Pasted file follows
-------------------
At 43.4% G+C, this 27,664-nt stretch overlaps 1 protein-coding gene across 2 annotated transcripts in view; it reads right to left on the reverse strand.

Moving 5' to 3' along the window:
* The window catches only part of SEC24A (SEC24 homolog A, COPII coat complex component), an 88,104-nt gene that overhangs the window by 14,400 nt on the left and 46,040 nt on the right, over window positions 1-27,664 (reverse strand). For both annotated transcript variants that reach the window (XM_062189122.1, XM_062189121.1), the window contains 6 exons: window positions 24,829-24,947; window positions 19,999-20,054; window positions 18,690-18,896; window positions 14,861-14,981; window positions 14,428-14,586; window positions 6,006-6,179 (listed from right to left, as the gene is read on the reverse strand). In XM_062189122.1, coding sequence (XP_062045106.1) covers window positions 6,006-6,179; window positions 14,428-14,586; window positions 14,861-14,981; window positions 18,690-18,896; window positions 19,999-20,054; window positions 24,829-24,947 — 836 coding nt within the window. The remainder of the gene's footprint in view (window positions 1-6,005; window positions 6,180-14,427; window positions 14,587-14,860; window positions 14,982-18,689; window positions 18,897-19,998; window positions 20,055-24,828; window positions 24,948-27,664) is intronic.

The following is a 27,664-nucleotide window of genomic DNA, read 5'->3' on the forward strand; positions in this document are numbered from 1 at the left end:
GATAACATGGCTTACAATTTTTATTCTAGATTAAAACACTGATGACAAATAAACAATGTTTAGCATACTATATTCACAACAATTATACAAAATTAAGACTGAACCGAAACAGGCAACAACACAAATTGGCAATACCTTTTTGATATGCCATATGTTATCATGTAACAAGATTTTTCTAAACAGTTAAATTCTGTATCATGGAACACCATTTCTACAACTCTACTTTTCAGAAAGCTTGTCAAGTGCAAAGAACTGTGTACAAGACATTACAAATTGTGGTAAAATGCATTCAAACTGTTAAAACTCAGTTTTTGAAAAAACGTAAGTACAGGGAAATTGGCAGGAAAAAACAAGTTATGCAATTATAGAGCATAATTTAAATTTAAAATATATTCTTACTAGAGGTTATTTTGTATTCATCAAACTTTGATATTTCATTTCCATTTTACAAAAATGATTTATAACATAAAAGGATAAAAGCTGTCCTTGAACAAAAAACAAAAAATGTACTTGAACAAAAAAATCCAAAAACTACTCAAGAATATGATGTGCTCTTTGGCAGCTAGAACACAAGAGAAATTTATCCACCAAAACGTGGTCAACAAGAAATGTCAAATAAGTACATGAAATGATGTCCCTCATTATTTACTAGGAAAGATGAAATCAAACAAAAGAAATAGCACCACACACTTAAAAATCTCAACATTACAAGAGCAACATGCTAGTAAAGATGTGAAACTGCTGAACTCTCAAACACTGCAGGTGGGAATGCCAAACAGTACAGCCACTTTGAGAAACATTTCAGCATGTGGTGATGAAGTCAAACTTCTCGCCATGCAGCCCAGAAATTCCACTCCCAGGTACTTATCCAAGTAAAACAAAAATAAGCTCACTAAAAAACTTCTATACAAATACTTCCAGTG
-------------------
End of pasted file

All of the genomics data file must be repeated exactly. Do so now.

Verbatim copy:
At 43.4% G+C, this 27,664-nt stretch overlaps 1 protein-coding gene across 2 annotated transcripts in view; it reads right to left on the reverse strand.

Moving 5' to 3' along the window:
* The window catches only part of SEC24A (SEC24 homolog A, COPII coat complex component), an 88,104-nt gene that overhangs the window by 14,400 nt on the left and 46,040 nt on the right, over window positions 1-27,664 (reverse strand). For both annotated transcript variants that reach the window (XM_062189122.1, XM_062189121.1), the window contains 6 exons: window positions 24,829-24,947; window positions 19,999-20,054; window positions 18,690-18,896; window positions 14,861-14,981; window positions 14,428-14,586; window positions 6,006-6,179 (listed from right to left, as the gene is read on the reverse strand). In XM_062189122.1, coding sequence (XP_062045106.1) covers window positions 6,006-6,179; window positions 14,428-14,586; window positions 14,861-14,981; window positions 18,690-18,896; window positions 19,999-20,054; window positions 24,829-24,947 — 836 coding nt within the window. The remainder of the gene's footprint in view (window positions 1-6,005; window positions 6,180-14,427; window positions 14,587-14,860; window positions 14,982-18,689; window positions 18,897-19,998; window positions 20,055-24,828; window positions 24,948-27,664) is intronic.

The following is a 27,664-nucleotide window of genomic DNA, read 5'->3' on the forward strand; positions in this document are numbered from 1 at the left end:
GATAACATGGCTTACAATTTTTATTCTAGATTAAAACACTGATGACAAATAAACAATGTTTAGCATACTATATTCACAACAATTATACAAAATTAAGACTGAACCGAAACAGGCAACAACACAAATTGGCAATACCTTTTTGATATGCCATATGTTATCATGTAACAAGATTTTTCTAAACAGTTAAATTCTGTATCATGGAACACCATTTCTACAACTCTACTTTTCAGAAAGCTTGTCAAGTGCAAAGAACTGTGTACAAGACATTACAAATTGTGGTAAAATGCATTCAAACTGTTAAAACTCAGTTTTTGAAAAAACGTAAGTACAGGGAAATTGGCAGGAAAAAACAAGTTATGCAATTATAGAGCATAATTTAAATTTAAAATATATTCTTACTAGAGGTTATTTTGTATTCATCAAACTTTGATATTTCATTTCCATTTTACAAAAATGATTTATAACATAAAAGGATAAAAGCTGTCCTTGAACAAAAAACAAAAAATGTACTTGAACAAAAAAATCCAAAAACTACTCAAGAATATGATGTGCTCTTTGGCAGCTAGAACACAAGAGAAATTTATCCACCAAAACGTGGTCAACAAGAAATGTCAAATAAGTACATGAAATGATGTCCCTCATTATTTACTAGGAAAGATGAAATCAAACAAAAGAAATAGCACCACACACTTAAAAATCTCAACATTACAAGAGCAACATGCTAGTAAAGATGTGAAACTGCTGAACTCTCAAACACTGCAGGTGGGAATGCCAAACAGTACAGCCACTTTGAGAAACATTTCAGCATGTGGTGATGAAGTCAAACTTCTCGCCATGCAGCCCAGAAATTCCACTCCCAGGTACTTATCCAAGTAAAACAAAAATAAGCTCACTAAAAAACTTCTATACAAATACTTCCAGTG